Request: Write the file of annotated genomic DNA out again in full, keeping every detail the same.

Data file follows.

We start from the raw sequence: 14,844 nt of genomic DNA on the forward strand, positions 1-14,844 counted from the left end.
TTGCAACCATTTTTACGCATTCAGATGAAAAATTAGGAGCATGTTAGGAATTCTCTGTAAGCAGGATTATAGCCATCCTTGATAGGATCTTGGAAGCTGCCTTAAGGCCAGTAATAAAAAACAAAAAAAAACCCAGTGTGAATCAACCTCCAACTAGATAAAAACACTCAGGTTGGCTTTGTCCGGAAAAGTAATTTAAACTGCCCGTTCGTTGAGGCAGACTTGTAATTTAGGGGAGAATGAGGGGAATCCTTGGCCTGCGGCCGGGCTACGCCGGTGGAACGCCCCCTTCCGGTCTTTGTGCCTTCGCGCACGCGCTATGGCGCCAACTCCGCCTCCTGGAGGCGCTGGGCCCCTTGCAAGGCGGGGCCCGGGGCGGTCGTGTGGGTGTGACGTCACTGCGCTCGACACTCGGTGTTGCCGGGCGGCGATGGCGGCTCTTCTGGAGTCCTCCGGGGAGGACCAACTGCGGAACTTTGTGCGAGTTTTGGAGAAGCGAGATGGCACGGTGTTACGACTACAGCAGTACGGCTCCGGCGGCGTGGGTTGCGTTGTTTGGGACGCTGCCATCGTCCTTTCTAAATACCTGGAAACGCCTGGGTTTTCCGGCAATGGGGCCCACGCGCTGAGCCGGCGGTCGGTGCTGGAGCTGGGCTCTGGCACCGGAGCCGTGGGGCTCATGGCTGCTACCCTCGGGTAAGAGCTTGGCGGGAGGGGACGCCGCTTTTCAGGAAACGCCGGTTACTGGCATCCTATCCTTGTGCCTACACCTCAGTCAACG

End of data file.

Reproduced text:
We start from the raw sequence: 14,844 nt of genomic DNA on the forward strand, positions 1-14,844 counted from the left end.
TTGCAACCATTTTTACGCATTCAGATGAAAAATTAGGAGCATGTTAGGAATTCTCTGTAAGCAGGATTATAGCCATCCTTGATAGGATCTTGGAAGCTGCCTTAAGGCCAGTAATAAAAAACAAAAAAAAACCCAGTGTGAATCAACCTCCAACTAGATAAAAACACTCAGGTTGGCTTTGTCCGGAAAAGTAATTTAAACTGCCCGTTCGTTGAGGCAGACTTGTAATTTAGGGGAGAATGAGGGGAATCCTTGGCCTGCGGCCGGGCTACGCCGGTGGAACGCCCCCTTCCGGTCTTTGTGCCTTCGCGCACGCGCTATGGCGCCAACTCCGCCTCCTGGAGGCGCTGGGCCCCTTGCAAGGCGGGGCCCGGGGCGGTCGTGTGGGTGTGACGTCACTGCGCTCGACACTCGGTGTTGCCGGGCGGCGATGGCGGCTCTTCTGGAGTCCTCCGGGGAGGACCAACTGCGGAACTTTGTGCGAGTTTTGGAGAAGCGAGATGGCACGGTGTTACGACTACAGCAGTACGGCTCCGGCGGCGTGGGTTGCGTTGTTTGGGACGCTGCCATCGTCCTTTCTAAATACCTGGAAACGCCTGGGTTTTCCGGCAATGGGGCCCACGCGCTGAGCCGGCGGTCGGTGCTGGAGCTGGGCTCTGGCACCGGAGCCGTGGGGCTCATGGCTGCTACCCTCGGGTAAGAGCTTGGCGGGAGGGGACGCCGCTTTTCAGGAAACGCCGGTTACTGGCATCCTATCCTTGTGCCTACACCTCAGTCAACG